In focusing on counseling the older adult population, I may bring up the word personhood in many of my blogs. The concept of personhood has grown to be near to my heart and forever evolving as I grow as a counselor working with older adults. My exploration of personhood was the focus of my master’s thesis, and the model of the development of personhood and the loss of personhood in old age that I present later in this blog is what came from my thesis work.
My current working definition of personhood is a continually evolving entity comprised of personal factors, multiple life experiences, and interactions. In considering the idea of mind, body, spirit within a framework of personhood; personhood is the culmination of an individual’s mind, body, and spirit, with an emphasis on the spirit as the driving force for feeling alive.
In further consideration of personhood, I found it important to form a model to understand how personhood is developed. It is essential to incorporate the past, present, and future of each individual into the formation of personhood. The past self is comprised of significant life experiences, which culminates to contribute to the organization of belief systems and interpersonal styles. As life experiences occur over time, the interaction of belief systems and interpersonal styles continually contribute and interact with the present self. The present self is composed of moods, affects, energy, and spirit, all of which contribute to the individual’s evolving personhood. Furthermore, it is important to consider the future self, which consists of an individual’s hopes, desires, and goals. The intricately intertwined relationships between the past, present, and future selves are nuanced by ever changing contextual factors that constitute an individual’s living essence or personhood.
The concept of personhood is important in my own work with older adults because I believe it reaches to the heart of many of the challenges later life brings. While personhood is developed and evolving over the lifespan, and therefore a concept that can be applied to any age, I believe that personhood becomes an especially important focus during later life. The simultaneous and overwhelming challenges rock the very essence of the older adult’s spirit. As a counselor, the focus of personhood has grown to become part of my operating theory. I believe that the core to my approach in assessment, diagnosis, treatment planning, and therapy is to first understand and then work to either maintain, or in some instances restore, the personhood of my older adult clients. In using the model of the development of personhood discussed in the second paragraph, I can attempt to form a comprehensive understand of my individual client. I believe this is done best by allowing the older adult a space to bring their spirit back to the forefront. Once a more holistic picture of the client’s past, present and future self is developed and a deeper understanding of the older adult’s personhood has taken shape, I believe the next step becomes understanding what factors have contributed to their loss of personhood.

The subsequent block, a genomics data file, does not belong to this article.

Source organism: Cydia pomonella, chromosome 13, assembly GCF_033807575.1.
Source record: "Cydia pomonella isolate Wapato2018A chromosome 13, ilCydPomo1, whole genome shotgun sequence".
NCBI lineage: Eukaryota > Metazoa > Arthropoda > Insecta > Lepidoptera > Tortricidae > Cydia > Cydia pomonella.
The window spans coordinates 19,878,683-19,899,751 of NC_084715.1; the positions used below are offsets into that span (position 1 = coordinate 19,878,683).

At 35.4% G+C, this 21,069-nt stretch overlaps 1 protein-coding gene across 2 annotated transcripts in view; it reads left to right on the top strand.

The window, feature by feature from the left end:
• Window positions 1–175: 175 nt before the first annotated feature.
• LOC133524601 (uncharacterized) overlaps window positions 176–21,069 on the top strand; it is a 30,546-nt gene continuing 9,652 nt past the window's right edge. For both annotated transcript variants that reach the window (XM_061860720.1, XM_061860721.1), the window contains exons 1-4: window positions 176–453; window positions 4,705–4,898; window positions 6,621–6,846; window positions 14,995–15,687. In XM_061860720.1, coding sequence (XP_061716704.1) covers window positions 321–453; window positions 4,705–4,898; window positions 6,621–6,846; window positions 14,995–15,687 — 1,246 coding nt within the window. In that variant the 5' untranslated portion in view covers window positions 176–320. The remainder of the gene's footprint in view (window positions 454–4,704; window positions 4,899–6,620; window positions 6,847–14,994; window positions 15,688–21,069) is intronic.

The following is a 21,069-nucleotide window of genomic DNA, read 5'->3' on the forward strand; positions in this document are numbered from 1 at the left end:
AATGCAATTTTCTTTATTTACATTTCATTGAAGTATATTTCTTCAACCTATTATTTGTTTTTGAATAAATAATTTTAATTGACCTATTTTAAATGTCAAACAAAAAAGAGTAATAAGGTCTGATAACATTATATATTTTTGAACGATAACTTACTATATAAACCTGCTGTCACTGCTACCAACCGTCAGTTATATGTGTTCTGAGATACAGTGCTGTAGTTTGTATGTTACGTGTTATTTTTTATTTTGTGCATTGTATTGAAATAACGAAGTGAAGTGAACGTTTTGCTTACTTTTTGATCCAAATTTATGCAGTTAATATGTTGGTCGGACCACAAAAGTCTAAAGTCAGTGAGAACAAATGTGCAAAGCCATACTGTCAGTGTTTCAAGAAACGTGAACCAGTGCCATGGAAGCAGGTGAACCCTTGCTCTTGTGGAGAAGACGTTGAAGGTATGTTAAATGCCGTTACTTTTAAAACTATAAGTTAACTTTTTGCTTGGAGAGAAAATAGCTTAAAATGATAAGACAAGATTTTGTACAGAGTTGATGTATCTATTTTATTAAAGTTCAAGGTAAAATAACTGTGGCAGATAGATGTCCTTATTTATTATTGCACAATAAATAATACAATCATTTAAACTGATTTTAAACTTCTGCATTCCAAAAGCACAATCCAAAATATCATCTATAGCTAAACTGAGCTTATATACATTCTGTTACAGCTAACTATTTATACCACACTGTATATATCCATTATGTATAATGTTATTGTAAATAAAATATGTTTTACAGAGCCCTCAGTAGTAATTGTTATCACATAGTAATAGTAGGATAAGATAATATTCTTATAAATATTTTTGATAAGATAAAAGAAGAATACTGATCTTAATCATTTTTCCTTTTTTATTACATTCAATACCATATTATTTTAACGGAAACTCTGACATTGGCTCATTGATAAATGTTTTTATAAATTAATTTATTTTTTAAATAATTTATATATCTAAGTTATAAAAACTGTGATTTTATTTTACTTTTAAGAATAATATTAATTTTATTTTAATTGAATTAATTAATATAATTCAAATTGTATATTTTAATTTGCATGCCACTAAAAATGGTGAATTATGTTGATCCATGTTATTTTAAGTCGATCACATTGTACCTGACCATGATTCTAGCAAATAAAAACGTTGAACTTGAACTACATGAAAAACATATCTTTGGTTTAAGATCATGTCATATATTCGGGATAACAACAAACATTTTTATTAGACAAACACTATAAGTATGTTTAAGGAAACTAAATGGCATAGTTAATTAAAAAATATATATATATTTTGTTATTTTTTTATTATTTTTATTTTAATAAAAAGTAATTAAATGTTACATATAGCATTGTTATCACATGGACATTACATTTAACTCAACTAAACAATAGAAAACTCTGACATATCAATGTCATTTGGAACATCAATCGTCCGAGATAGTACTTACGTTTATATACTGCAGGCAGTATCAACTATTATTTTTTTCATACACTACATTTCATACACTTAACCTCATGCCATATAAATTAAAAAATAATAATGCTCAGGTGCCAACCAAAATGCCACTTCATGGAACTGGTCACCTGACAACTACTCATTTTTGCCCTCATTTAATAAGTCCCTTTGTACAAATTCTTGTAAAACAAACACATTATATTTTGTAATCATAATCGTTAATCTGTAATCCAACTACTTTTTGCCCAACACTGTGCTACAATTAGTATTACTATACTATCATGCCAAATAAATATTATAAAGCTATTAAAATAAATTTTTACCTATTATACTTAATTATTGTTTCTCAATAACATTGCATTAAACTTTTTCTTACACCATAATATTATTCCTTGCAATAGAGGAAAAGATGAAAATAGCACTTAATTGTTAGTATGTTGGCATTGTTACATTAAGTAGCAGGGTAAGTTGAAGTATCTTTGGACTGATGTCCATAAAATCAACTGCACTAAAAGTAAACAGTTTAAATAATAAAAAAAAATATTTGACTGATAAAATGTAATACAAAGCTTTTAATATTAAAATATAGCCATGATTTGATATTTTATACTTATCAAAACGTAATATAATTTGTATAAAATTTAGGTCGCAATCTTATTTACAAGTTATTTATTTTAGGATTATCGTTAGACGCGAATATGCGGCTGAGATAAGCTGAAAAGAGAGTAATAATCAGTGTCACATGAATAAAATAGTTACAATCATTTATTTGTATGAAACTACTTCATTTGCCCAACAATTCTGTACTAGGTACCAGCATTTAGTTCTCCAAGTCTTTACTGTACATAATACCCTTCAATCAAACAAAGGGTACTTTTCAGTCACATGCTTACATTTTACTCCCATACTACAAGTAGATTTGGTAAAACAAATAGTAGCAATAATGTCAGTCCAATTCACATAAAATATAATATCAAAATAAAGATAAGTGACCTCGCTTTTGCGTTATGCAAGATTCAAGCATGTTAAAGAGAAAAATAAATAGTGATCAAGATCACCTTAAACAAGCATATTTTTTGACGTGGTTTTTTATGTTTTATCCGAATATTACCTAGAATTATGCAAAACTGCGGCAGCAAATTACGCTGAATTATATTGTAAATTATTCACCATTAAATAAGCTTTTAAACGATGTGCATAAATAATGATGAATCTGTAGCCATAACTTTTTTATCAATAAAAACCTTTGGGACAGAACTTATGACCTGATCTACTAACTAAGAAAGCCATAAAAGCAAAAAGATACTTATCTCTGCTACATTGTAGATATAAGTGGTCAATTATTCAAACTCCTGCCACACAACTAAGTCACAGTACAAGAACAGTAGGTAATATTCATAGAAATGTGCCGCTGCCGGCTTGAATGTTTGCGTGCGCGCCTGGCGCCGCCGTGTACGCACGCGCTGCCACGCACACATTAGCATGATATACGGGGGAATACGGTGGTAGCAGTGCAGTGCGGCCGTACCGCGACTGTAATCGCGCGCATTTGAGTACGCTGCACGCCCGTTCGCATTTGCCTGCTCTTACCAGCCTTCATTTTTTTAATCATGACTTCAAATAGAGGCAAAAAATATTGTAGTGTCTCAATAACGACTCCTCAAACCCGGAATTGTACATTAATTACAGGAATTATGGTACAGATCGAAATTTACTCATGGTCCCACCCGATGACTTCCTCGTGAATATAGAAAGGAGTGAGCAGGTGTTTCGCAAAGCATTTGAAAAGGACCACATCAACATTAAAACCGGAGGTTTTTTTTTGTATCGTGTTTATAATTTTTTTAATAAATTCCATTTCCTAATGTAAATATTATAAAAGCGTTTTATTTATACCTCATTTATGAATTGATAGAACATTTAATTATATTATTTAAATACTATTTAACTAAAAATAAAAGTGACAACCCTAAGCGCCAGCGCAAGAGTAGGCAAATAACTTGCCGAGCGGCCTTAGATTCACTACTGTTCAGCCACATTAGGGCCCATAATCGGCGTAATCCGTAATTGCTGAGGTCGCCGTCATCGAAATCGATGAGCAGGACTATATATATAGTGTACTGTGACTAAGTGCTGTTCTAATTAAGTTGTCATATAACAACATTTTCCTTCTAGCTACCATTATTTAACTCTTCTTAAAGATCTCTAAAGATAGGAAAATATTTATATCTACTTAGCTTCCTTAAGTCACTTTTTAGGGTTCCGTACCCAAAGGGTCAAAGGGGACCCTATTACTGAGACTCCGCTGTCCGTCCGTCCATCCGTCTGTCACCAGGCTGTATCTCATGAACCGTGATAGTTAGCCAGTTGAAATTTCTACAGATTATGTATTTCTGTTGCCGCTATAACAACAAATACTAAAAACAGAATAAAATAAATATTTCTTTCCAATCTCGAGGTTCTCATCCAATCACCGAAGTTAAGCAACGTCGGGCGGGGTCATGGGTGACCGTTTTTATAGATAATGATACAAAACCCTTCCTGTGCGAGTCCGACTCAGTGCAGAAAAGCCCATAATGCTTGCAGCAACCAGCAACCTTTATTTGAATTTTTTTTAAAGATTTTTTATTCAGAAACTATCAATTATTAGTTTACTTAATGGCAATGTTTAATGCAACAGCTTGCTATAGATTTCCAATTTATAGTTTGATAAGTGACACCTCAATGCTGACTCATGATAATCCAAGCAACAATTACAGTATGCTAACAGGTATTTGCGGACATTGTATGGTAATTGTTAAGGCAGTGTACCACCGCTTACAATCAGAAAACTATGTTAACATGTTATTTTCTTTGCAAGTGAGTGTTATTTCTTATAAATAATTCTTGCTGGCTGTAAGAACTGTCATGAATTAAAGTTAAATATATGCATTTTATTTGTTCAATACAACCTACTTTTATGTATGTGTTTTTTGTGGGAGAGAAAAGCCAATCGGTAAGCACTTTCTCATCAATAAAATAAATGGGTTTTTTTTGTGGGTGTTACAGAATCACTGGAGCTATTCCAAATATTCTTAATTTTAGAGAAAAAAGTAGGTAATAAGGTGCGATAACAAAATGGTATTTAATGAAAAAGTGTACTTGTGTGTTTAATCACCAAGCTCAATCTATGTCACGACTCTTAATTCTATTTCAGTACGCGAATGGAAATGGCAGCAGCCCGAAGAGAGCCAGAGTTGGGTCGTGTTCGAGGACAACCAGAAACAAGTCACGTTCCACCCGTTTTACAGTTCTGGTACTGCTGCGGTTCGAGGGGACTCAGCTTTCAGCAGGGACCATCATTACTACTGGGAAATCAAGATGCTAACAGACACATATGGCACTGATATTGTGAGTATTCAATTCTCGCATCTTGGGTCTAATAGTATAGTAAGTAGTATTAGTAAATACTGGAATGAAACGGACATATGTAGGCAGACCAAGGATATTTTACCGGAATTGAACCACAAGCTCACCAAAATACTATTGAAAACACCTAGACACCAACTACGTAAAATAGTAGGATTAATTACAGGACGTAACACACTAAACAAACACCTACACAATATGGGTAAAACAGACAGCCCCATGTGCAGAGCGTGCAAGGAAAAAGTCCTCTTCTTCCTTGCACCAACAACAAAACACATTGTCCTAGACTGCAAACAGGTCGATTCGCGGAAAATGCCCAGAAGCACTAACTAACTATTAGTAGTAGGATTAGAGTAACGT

The loss of personhood is the second model that took shape through my thesis work as I explored each individual challenge and transition that comes up as individuals age. Kubler-Ross (1969) discusses the idea of “little deaths” in understanding the many losses older adults experience across every facet of their lives. These “little deaths,” including loneliness and grief, loss of control, social role changes, loss of mobility and cognitive and health declines, interact and impact an older adult’s present self, shutting down the individual’s mood, affect, energy, and spirit for embracing everyday life; in essence taking away their personhood. The breakdown of this present self, leads to the breakdown the individual’s future hopes, desires, and goals. What is left is the individual’s past significant experiences. In a future blog, I will discuss ways I’ve utilized the past self as a tool for working to revitalize personhood.
I truly believe that an understanding of the challenges of later life and the implications of those challenges is an important start to building on ways in which counselors can best serve older adults through counseling. The goal of revitalizing personhood through counseling is a complex service to older adults that touches upon a fundamental belief in respecting the living life of every individual. An important emphasis should be placed on the deliberate use of the term “living life” since every older adult is still very much living. Mental health counselors with their developmental and humanistic focus on human beings have the resources and skills to serve older adults in helping them to revisit their past and reintegrate remembered experiences with the present self, thereby revitalizing that person and restoring their motivation to live on into the future. I look forward in future blogs to going in depth into each specific “little death” discussed above and further explore therapeutic approaches in helping older adults with such challenges. As in my first blog please feel free to email me with ideas, experiences, or thoughts! My email is firstname.lastname@example.org. Thanks for reading and have a wonderful week living out your passions!
Lee Kehoe is a licensed counselor working with the older adult population. It is her passion to serve the older adult population through counseling, research, and advocacy efforts, with the hope of raising awareness to the growing needs of older adults and their families.